Princess Louisa Inlet

Princess Louisa Inlet

 

   There is more written about the beauty, dangers and history of Princess Louisa Inlet than I can list, from near misses by Captain George Vancouver to modern boaters and writers.  I believe most northwest boaters have in their boating library a tattered and much read copy of “The Curve of Time” by M. Wylie Blanchet describing her many summers spent aboard a cramped 25’ power boat, “Caprice”, with her five children and one dog. Her adventures began in the later 1920’s and after reading the book and her accounts of travels to Princess Louisa Inlet, you, with your depth sounders, chartplotters, modern charts and tidal knowledge, should not feel apprehensive about venturing into this wonderland.

   Our first visit was approximately 30 years ago and I can remember the angst we suffered in the planning stage. Malibu Rapids had to be the most daunting bit of Nature found anywhere on Earth. Blind luck led us to the opening from Queens Reach on Jervis Inlet at optimum time where we (my brother-in-law knew less than I did about what was ahead) waited for quite a while for any other boat to come through Malibu so we could see how it was done. Nobody showed. There was no turbulent white water rushing at us. No boat-bones lying on the rocks. We finally bit the bullet and went through at a high slack tide and actually felt a huge letdown once inside. We cruised the next five miles and set a tenuous anchor southeast of that splendid waterfall and opened a few bottles of wine! The boat was Yellow Bird. Study your intended passage and don’t follow anyone else too closely in case they make a wrong turn.

   Once we understood the Malibu Rapids stigma we visited many times. Two boats ago had a nasty habit of multiple, major engine breakdowns each time we left the dock. For some enchanted reason we made it as far as Macdonald Island in a spectacular rain, thunder and lightning storm before we died! I dropped anchor just east of Macdonald on a gravel spit so that I could remove the exhaust manifolds, wade ashore and do some repair work. I cut off a length of wire clothes hanger, and with a rechargeable hand drill, proceeded to ream out the tiny holes inside the manifold so the water and exhaust gasses could properly mix. All the while the rain is torrential, the lightning was spectacularly and frequently blasting away, fully enclosed within the mile high walls of the Inlet. The innumerable waterfalls cascading into Princess Louisa were beyond the imagination. I could barely hear the wailing cords of Carlos Nakai’s Native American flute blasting from the sound system of our boat filling the Inlet over the crashing reports of echoing thunder.  Hard to do messy work like this when the hair on the back of your neck stands up and you’re so wet you may as well be underwater. Next day the engine ran with minimal overheating.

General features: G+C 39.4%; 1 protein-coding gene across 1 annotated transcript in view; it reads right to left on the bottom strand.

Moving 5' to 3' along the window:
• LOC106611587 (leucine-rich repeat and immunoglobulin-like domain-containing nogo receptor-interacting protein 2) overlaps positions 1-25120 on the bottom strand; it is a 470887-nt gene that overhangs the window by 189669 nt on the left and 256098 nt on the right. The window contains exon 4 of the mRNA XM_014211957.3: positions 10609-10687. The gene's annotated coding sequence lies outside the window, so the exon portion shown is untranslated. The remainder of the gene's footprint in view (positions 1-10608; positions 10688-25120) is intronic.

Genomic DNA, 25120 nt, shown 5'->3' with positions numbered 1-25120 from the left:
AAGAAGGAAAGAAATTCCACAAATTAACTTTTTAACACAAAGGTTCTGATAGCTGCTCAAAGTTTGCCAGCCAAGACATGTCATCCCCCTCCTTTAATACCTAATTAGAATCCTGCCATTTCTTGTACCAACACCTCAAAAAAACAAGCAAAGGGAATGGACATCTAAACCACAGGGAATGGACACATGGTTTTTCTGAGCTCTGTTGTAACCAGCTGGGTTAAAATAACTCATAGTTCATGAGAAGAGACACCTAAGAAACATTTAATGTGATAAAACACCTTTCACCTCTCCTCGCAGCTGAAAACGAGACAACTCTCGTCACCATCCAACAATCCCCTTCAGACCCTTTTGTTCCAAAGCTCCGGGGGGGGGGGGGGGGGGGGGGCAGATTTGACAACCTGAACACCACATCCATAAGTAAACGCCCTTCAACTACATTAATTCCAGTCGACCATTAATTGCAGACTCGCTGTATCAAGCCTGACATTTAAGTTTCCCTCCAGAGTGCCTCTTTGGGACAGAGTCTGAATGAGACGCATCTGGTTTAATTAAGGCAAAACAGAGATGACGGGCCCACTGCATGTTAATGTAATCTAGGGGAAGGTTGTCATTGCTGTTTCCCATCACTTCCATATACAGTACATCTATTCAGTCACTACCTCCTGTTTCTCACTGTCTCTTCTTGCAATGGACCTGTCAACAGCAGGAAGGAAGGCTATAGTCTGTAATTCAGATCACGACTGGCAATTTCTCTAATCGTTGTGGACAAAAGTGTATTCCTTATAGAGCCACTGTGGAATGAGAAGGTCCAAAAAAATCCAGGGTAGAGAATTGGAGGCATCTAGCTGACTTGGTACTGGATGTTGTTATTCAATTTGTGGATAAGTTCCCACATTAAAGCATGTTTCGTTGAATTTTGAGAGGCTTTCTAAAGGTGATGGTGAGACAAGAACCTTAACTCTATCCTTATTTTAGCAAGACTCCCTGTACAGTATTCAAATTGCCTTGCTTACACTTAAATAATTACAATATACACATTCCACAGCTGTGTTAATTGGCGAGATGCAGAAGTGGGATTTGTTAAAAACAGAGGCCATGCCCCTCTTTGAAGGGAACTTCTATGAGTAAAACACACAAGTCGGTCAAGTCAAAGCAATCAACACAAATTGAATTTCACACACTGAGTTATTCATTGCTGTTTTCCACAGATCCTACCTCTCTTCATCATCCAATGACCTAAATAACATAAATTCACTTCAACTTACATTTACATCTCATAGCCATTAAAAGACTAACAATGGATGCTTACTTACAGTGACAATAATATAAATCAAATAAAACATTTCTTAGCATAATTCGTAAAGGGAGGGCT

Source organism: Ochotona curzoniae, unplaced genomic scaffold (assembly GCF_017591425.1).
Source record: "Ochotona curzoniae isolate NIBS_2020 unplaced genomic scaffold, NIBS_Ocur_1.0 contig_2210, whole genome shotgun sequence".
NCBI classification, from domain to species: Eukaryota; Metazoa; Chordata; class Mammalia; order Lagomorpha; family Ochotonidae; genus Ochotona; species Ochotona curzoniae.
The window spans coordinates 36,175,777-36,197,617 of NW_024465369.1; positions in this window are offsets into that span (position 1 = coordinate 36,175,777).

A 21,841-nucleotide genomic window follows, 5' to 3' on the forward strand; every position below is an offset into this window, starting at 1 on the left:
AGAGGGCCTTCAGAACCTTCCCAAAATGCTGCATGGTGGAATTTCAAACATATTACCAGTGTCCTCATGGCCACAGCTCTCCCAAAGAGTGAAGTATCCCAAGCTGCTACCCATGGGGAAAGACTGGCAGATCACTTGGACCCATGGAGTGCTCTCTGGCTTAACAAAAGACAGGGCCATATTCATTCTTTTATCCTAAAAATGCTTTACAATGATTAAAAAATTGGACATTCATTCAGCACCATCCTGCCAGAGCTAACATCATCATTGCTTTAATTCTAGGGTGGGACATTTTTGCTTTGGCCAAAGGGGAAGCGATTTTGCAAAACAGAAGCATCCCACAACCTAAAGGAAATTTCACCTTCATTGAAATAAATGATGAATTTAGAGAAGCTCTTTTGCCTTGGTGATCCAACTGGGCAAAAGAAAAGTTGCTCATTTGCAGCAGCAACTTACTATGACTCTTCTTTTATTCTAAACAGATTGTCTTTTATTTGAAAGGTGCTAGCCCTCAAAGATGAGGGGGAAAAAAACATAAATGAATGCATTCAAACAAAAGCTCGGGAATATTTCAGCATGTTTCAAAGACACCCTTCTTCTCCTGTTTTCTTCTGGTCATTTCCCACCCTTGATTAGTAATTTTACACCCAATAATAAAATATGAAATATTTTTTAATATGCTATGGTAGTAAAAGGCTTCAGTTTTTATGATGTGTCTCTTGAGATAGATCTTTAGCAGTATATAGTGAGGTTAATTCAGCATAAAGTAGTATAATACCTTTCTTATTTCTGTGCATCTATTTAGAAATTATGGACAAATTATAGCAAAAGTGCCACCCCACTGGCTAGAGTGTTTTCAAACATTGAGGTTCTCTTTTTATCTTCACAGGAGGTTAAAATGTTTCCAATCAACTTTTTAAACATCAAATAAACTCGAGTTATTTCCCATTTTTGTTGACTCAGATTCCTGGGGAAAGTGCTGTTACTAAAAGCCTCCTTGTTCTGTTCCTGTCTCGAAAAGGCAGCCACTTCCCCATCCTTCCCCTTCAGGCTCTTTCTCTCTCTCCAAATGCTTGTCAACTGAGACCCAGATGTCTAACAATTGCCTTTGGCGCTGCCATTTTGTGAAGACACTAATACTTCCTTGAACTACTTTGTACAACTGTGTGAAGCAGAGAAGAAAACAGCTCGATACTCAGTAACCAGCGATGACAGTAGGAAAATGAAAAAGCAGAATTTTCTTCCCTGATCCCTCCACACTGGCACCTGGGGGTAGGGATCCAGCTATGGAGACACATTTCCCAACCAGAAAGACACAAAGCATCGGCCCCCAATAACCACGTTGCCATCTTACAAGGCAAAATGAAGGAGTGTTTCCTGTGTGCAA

We haven’t been to Princess Louisa Inlet for a number of years, but even with the vast number of boating visitors she receives, I do believe the shear magical scenery of this five- by half-mile canyon will not be matched in many places. As with any boating adventure weather plays a significant part of your enjoyment. We can attest to all weather conditions being great, and when it rains there is no place on Earth with so many, so tall and so stunning waterfalls. I’m sure that very few have names of their own. If you have not crossed the threshold called Malibu Rapids it’s about time. Go experience Chatterbox Falls. A camera is mandatory here. Maybe it’s time we returned, too.

Have a wonderful cruising summer,

Don and Carolyn Bloye

 

M.V. Island Spirit

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